Government in embassy reshuffle shame


Government has been recalling staff from Malawi embassies around the world in a purported rationalisation drive but the exercise could have some sacred cows, Malawi News can report.

In one such case, government is arranging for immigration training for Mwayi Dausi, son to National Intelligence Bureau chief Nicholas Dausi, who has been Third Secretary at Malawi High Commission in London instead of recalling him.

Interestingly, the same government recalled Nellie Mkandawire who is a qualified immigration officer from London.


Mwayi does not have immigration qualifications but has now to discharge duties that are related to immigration.

The ministry acknowledges that he “has very little knowledge on finger printing and other immigration related issues but has been re-assigned the duties of Counsellor, the position whose post holder is responsible for immigration related duties.”

Foreign Affairs and International Cooperation Ministry has written the Chief Immigration Officer in a memo dated December 6 2016 to offer training to the officer in the London embassy.


The letter with the headline “Training on Immigration issues” has reference number EAPF/2/24 and is signed by B.P Ng’oma on behalf of Secretary for Foreign Affairs and International Cooperation.

Reads the letter: “I write to request if it could be possible for you to train one of our officers based in London on issues of immigration more especially on finger printing. You may wish to be informed that the officer has very little knowledge on finger printing and other immigration related issues but has been re-assigned the duties of Counselor, the position whose post holder is responsible for immigration related duties.

“We are planning to call this officer for training once we hear your position on our request. Looking forward to your usual cooperation.”

Dausi confirmed that Mwayi is his son and that he was posted to the embassy during former president, the late Bingu wa Mutharika’s time.

Spokesperson for Foreign Affairs and International Cooperation Rejoice Shumba also confirmed the recall of Mkandawire.

“As for Nellie Mkandawire, she was working as Counsellor and the position remains vacant after the recall whereas Mr Mwayi Dausi was appointed to fill a vacant position of Second Secretary Administration,” said Shumba.

Information on the website of the Malawi High Commission in London shows that Mwayi was working as Third Secretary responsible for consular affairs.

Spokesperson for the Immigration Department Joseph Chauwa confirmed the recall of their officer, Nellie Mkandawire, and replacement with Mwayi.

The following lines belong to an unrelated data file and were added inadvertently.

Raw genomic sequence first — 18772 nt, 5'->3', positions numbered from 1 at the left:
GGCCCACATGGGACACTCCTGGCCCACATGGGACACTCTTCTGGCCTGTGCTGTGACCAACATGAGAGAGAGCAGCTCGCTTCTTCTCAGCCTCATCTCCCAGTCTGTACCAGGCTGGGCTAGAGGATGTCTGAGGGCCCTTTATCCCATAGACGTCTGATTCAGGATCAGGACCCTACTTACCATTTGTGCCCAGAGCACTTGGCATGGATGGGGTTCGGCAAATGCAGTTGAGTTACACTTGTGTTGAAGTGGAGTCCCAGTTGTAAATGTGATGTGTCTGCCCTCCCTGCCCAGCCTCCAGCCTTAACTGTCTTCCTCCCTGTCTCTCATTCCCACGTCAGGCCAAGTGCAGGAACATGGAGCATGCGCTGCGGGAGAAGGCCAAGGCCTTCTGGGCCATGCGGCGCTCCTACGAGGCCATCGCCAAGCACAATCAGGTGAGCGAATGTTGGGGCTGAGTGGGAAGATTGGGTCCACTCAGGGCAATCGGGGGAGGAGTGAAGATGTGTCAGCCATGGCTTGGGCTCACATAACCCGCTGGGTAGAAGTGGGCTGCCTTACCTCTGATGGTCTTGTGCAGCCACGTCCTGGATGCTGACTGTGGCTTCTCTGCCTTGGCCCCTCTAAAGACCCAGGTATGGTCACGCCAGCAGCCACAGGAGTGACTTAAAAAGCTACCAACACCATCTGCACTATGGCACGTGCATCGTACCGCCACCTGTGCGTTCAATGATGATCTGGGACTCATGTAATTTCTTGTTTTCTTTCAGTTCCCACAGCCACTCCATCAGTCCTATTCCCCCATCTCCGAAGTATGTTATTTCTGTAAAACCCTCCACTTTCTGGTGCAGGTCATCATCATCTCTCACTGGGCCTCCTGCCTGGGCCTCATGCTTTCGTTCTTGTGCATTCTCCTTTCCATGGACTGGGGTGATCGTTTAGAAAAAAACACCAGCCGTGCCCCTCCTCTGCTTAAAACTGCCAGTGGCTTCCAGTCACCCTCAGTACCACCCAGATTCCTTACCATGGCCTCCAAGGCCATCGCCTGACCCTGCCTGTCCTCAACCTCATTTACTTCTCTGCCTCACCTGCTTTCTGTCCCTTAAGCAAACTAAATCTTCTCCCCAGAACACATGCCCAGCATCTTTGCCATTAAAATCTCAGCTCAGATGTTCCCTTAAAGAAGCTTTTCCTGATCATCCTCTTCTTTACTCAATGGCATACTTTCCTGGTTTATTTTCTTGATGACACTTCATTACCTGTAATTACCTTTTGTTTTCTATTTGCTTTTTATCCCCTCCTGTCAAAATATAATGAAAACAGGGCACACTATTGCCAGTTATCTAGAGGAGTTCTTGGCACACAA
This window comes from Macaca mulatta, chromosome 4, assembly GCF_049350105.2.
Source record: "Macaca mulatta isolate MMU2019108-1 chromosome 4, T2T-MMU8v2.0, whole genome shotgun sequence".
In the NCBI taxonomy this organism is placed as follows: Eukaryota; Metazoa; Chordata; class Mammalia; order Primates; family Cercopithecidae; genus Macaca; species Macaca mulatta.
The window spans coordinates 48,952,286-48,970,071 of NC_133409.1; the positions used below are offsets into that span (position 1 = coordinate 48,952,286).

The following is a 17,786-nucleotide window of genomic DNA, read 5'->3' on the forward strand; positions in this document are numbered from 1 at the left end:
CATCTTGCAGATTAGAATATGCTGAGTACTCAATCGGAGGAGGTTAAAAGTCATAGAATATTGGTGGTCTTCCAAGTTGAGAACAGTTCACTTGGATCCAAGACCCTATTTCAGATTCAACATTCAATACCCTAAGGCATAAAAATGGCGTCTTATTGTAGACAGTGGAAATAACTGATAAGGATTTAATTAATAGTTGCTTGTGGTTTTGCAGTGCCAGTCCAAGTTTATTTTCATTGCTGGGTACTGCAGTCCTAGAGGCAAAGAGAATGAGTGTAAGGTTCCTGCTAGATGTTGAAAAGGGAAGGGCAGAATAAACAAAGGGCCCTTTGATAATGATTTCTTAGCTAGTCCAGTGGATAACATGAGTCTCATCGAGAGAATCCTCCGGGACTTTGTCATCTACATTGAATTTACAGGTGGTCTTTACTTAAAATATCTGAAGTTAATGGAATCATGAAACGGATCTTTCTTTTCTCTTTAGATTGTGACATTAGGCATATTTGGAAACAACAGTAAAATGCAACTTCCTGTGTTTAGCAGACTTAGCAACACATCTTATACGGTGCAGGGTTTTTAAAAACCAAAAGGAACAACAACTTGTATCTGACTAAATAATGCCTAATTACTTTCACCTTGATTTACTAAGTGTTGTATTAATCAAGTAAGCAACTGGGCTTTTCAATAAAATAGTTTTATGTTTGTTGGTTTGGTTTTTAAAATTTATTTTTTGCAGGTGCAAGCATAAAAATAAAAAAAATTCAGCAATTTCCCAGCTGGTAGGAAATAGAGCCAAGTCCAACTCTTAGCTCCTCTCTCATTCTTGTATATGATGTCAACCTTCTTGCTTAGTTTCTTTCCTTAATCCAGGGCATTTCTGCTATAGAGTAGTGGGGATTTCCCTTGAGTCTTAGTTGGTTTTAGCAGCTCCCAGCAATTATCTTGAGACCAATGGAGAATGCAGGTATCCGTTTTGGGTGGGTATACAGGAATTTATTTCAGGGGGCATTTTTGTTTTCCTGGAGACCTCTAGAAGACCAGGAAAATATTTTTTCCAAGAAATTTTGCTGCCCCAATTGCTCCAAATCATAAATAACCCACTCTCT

He said some officers were recalled and the department has not sent any of its officials for about six months.

“We are usually asked by government to identify officers to go to embassies but as of now some officers have been recalled and for six months now we haven’t been told to identify any,’’ he said.

Chauwa said some processes like processing visas require immigration officers on the ground at the embassies.

Shumba said the ministry is not sending unqualified staff to the embassies.

“It is not correct that officers without requisite skills and training are being deployed to Malawi missions abroad to take up positions for which they do not have competences,” she said.

According to Shumba, the procedure to send diplomats to embassies is that when a vacancy arises in a Malawi mission abroad that requires filling, a particular government ministry, department or a agency responsible for that position is requested to nominate three candidates out of which one is selected by the authorities to go and represent the Malawi Government as a diplomat at that position.

For example, Shumba said, if a position of a counsellor falls vacant, then the Ministry of Foreign Affairs will make nominations; Trade, Tourism and Investment Attaché (Ministry of Trade, Industry and Tourism; Immigration Officer (Department of Immigration); Defense Attaché (Malawi Defense Force) and so forth.

Asked why government is recalling diplomats and sending others too when it said it wants to reduce the numbers, Shumba said:

“In cases, where replacements are being proposed, it’s only where the numbers are too low for the proper functioning of the embassies and in any case, where such proposals are being made, numbers will not exceed the limit of 6.”

Catholic Commission for Justice and Peace and Chancellor College political analyst Mustapha Hussein have warned government against flouting procedures and promoting nepotism.

“Any institution which uses tax payers’ money including embassies ought to follow the principle of merit; however it is becoming a practice that nepotism seems to be taking an upper hand. As a result the development goals of Malawi may not be achieved,” said Hussein.

“If you take an audit of most of the foreign embassies you find that most of the people are those who have connections with politicians and all this boils down to possibilities of inefficiency because most of them are not there because of merit. Again in a way it is like punishing people who merit those positions because those who are not qualified are given positions because of their connections,” he said.

Chiphwanya said government should ensure it sends qualified staff to embassies.

“In a competitive global village, countries strive to have diplomats with relevant work experience and an understanding of the craft of diplomacy and international relations.

“Having less qualified diplomats disadvantages Malawi in many ways. It would be difficult for such crop of diplomats to ably advance our nation’s interests in a compelling manner in the best interest of our country,” he said, adding:

“It is embarrassing to have a diplomat who does not understand the demands of his or her job. It is a total waste of taxpayers’ money.”

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